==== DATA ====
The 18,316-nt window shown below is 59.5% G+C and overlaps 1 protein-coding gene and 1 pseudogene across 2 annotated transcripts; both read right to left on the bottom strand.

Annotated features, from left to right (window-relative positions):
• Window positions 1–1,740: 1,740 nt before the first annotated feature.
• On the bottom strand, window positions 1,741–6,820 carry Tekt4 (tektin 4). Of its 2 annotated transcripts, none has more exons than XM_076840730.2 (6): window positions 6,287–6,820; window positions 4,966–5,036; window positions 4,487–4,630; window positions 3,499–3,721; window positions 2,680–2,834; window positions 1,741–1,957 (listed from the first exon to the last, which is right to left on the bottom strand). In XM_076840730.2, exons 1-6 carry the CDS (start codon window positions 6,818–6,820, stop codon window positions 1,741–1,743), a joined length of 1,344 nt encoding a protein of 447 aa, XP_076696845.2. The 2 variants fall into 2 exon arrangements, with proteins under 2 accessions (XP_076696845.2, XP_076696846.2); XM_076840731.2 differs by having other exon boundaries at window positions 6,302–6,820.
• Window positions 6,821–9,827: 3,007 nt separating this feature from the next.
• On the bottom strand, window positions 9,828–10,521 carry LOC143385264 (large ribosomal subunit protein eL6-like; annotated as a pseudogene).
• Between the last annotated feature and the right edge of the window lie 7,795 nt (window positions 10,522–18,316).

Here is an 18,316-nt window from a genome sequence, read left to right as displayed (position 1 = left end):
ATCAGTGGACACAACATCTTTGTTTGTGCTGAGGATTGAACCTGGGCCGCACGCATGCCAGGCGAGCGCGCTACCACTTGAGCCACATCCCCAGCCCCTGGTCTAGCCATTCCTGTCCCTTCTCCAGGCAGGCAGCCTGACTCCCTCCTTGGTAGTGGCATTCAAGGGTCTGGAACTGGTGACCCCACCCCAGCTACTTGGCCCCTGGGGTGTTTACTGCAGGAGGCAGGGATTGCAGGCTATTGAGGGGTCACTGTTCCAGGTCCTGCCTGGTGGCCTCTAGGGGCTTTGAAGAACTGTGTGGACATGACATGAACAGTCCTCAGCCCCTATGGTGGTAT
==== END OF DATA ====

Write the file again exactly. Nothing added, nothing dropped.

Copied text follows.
The 18,316-nt window shown below is 59.5% G+C and overlaps 1 protein-coding gene and 1 pseudogene across 2 annotated transcripts; both read right to left on the bottom strand.

Annotated features, from left to right (window-relative positions):
• Window positions 1–1,740: 1,740 nt before the first annotated feature.
• On the bottom strand, window positions 1,741–6,820 carry Tekt4 (tektin 4). Of its 2 annotated transcripts, none has more exons than XM_076840730.2 (6): window positions 6,287–6,820; window positions 4,966–5,036; window positions 4,487–4,630; window positions 3,499–3,721; window positions 2,680–2,834; window positions 1,741–1,957 (listed from the first exon to the last, which is right to left on the bottom strand). In XM_076840730.2, exons 1-6 carry the CDS (start codon window positions 6,818–6,820, stop codon window positions 1,741–1,743), a joined length of 1,344 nt encoding a protein of 447 aa, XP_076696845.2. The 2 variants fall into 2 exon arrangements, with proteins under 2 accessions (XP_076696845.2, XP_076696846.2); XM_076840731.2 differs by having other exon boundaries at window positions 6,302–6,820.
• Window positions 6,821–9,827: 3,007 nt separating this feature from the next.
• On the bottom strand, window positions 9,828–10,521 carry LOC143385264 (large ribosomal subunit protein eL6-like; annotated as a pseudogene).
• Between the last annotated feature and the right edge of the window lie 7,795 nt (window positions 10,522–18,316).

Here is an 18,316-nt window from a genome sequence, read left to right as displayed (position 1 = left end):
ATCAGTGGACACAACATCTTTGTTTGTGCTGAGGATTGAACCTGGGCCGCACGCATGCCAGGCGAGCGCGCTACCACTTGAGCCACATCCCCAGCCCCTGGTCTAGCCATTCCTGTCCCTTCTCCAGGCAGGCAGCCTGACTCCCTCCTTGGTAGTGGCATTCAAGGGTCTGGAACTGGTGACCCCACCCCAGCTACTTGGCCCCTGGGGTGTTTACTGCAGGAGGCAGGGATTGCAGGCTATTGAGGGGTCACTGTTCCAGGTCCTGCCTGGTGGCCTCTAGGGGCTTTGAAGAACTGTGTGGACATGACATGAACAGTCCTCAGCCCCTATGGTGGTAT